Observation of Strata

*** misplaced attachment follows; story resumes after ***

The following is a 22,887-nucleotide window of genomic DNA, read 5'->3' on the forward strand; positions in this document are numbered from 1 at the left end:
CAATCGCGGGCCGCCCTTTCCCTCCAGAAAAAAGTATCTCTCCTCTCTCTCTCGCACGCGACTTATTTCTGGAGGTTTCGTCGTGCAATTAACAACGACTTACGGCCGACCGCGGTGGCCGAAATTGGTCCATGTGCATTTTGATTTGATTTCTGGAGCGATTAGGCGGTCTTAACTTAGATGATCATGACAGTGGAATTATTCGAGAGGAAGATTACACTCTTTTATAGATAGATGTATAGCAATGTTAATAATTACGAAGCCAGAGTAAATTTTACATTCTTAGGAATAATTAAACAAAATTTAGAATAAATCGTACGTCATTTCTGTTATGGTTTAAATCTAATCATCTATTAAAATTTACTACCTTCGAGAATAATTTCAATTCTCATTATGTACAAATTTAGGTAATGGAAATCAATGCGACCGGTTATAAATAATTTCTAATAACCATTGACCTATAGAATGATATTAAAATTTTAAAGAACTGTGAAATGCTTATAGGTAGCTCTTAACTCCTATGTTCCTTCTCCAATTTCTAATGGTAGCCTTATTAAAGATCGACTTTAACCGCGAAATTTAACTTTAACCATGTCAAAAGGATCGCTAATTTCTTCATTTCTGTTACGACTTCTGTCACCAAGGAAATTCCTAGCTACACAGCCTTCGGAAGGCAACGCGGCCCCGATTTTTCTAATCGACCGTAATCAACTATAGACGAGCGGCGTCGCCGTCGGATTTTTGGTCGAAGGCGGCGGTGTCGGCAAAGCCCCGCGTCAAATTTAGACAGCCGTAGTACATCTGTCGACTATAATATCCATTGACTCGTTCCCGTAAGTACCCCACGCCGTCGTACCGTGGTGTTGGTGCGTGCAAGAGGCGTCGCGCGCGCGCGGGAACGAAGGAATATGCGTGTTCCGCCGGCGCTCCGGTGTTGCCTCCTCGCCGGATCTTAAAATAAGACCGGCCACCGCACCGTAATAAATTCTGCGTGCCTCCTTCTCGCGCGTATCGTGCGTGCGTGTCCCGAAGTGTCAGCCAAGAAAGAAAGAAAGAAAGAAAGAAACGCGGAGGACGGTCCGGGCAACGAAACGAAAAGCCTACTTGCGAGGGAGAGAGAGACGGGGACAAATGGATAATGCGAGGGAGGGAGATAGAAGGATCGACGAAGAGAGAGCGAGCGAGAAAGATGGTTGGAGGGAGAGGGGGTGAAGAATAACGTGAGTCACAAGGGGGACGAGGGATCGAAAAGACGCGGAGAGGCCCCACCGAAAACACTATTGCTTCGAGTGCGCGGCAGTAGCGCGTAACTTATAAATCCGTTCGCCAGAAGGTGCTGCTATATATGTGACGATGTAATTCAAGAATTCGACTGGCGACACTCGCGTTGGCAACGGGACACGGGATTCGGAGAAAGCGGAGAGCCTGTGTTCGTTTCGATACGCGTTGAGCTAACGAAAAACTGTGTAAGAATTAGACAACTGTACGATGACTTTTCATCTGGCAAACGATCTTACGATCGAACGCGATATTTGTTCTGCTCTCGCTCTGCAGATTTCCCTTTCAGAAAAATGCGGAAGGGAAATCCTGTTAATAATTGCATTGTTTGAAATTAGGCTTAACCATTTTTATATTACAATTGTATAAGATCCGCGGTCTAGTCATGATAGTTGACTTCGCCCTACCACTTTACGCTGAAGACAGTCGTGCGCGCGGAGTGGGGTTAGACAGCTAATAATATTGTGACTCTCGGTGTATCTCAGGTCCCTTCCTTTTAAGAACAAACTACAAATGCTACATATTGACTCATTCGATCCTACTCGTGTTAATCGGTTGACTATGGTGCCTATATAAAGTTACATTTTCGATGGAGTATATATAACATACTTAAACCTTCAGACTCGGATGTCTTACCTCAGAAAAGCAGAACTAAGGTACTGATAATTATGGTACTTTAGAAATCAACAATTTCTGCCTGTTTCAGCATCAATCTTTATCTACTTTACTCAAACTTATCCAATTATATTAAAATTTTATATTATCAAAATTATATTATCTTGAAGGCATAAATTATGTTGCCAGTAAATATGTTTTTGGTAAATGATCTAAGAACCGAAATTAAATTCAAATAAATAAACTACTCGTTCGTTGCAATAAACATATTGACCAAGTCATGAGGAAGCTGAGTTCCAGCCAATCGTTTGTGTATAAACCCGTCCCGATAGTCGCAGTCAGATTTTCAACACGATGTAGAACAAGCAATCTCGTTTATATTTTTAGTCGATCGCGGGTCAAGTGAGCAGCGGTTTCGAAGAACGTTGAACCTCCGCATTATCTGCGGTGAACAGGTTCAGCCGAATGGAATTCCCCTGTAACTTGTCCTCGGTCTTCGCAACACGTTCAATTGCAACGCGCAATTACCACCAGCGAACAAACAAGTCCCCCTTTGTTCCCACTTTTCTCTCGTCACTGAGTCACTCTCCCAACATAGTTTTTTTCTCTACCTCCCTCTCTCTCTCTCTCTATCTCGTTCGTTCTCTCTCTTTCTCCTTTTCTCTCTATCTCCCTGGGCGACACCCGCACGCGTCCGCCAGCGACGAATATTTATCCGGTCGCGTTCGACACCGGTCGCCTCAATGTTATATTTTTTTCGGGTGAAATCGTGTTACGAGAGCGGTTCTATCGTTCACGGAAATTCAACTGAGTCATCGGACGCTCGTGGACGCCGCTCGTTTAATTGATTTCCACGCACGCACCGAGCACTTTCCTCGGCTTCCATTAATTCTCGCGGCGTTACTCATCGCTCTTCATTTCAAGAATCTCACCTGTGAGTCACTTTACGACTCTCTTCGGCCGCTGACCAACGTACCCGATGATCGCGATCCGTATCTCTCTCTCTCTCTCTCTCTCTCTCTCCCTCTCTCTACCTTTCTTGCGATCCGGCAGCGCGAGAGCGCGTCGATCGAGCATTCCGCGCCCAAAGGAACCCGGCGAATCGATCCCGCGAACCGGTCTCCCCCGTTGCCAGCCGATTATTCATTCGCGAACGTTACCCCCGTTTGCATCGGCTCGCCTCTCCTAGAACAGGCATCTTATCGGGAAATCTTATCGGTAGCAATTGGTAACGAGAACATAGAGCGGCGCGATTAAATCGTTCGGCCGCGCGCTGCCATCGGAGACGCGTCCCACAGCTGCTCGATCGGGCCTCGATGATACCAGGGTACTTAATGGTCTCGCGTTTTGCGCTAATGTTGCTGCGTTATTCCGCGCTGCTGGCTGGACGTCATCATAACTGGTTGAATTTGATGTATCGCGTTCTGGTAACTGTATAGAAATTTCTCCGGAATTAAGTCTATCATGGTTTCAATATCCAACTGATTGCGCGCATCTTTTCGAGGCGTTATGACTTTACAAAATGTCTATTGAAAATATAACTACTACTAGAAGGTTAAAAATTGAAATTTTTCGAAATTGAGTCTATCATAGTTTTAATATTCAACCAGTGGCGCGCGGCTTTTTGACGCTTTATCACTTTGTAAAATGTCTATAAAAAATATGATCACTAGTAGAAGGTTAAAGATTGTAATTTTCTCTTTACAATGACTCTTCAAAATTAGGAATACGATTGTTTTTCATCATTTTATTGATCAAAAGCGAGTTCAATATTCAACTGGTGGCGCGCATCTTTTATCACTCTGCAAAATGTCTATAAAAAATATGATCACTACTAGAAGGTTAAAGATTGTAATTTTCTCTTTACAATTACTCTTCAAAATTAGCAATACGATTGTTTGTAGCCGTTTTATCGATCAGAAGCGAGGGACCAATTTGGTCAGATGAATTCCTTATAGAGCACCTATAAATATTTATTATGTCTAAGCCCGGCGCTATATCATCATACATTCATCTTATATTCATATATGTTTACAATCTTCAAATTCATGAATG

Archaeologists may have differing aims from one generation to the next, but there is an increasing consensus on good practice and scientific method applicable to archaeology in the Holy Land, as everywhere else. Archaeology begins from simple observation on the ground. Thus in England John Aubrey (1626–97) observed, described, and planned such large ancient monuments as Avebury, and concluded that they were pre-Roman; in Scandinavia C. J. Thomsen (1788–1865) demonstrated from examination of tombs that the ancient classical distinction of Stone, Bronze, and Iron Ages was correct, and that Bronze succeeded Stone, and Iron, Bronze. John Frere (1740–1807) in England and Boucher de Perthes (1796–1860) in France observed human-made implements in gravel strata below strata containing bones of extinct animals and evidence of marine deposits (see Greene 2002: 21–30). Such observations, and the growing understanding in the early nineteenth century of geological stratification, prepared the way both for a revised view of antiquity totally undermining the biblical dating of creation some 2,000 years before Abraham reached Canaan and for the archaeological excavations of the late nineteenth and early twentieth centuries which themselves led to further revision of the biblical history. The all-important factors were the observation and growing grasp of the principles of stratification and, equally, the recognition of the possibility of dating objects by cross-linkages between one culture and another.